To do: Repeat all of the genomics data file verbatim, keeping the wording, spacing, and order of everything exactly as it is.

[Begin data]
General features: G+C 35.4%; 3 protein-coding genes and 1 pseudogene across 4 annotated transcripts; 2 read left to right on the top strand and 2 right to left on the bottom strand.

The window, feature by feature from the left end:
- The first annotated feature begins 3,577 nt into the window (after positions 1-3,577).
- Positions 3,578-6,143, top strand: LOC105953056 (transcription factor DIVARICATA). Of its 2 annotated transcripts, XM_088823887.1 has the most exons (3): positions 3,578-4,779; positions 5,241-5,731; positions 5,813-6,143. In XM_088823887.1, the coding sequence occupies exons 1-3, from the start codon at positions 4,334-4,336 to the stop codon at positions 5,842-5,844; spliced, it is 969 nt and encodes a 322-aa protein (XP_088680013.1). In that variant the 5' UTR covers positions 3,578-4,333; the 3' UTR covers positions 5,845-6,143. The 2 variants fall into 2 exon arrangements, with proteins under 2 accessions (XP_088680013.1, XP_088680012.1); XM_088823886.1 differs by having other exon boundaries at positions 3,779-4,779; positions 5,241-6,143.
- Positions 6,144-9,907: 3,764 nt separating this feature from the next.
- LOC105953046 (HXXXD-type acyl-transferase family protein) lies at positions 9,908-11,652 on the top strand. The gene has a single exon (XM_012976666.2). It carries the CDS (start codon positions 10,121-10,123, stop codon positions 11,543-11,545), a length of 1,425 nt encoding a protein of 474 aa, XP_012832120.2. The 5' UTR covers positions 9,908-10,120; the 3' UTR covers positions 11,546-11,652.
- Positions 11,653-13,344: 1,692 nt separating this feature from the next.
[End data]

General features: G+C 35.4%; 3 protein-coding genes and 1 pseudogene across 4 annotated transcripts; 2 read left to right on the top strand and 2 right to left on the bottom strand.

The window, feature by feature from the left end:
- The first annotated feature begins 3,577 nt into the window (after positions 1-3,577).
- Positions 3,578-6,143, top strand: LOC105953056 (transcription factor DIVARICATA). Of its 2 annotated transcripts, XM_088823887.1 has the most exons (3): positions 3,578-4,779; positions 5,241-5,731; positions 5,813-6,143. In XM_088823887.1, the coding sequence occupies exons 1-3, from the start codon at positions 4,334-4,336 to the stop codon at positions 5,842-5,844; spliced, it is 969 nt and encodes a 322-aa protein (XP_088680013.1). In that variant the 5' UTR covers positions 3,578-4,333; the 3' UTR covers positions 5,845-6,143. The 2 variants fall into 2 exon arrangements, with proteins under 2 accessions (XP_088680013.1, XP_088680012.1); XM_088823886.1 differs by having other exon boundaries at positions 3,779-4,779; positions 5,241-6,143.
- Positions 6,144-9,907: 3,764 nt separating this feature from the next.
- LOC105953046 (HXXXD-type acyl-transferase family protein) lies at positions 9,908-11,652 on the top strand. The gene has a single exon (XM_012976666.2). It carries the CDS (start codon positions 10,121-10,123, stop codon positions 11,543-11,545), a length of 1,425 nt encoding a protein of 474 aa, XP_012832120.2. The 5' UTR covers positions 9,908-10,120; the 3' UTR covers positions 11,546-11,652.
- Positions 11,653-13,344: 1,692 nt separating this feature from the next.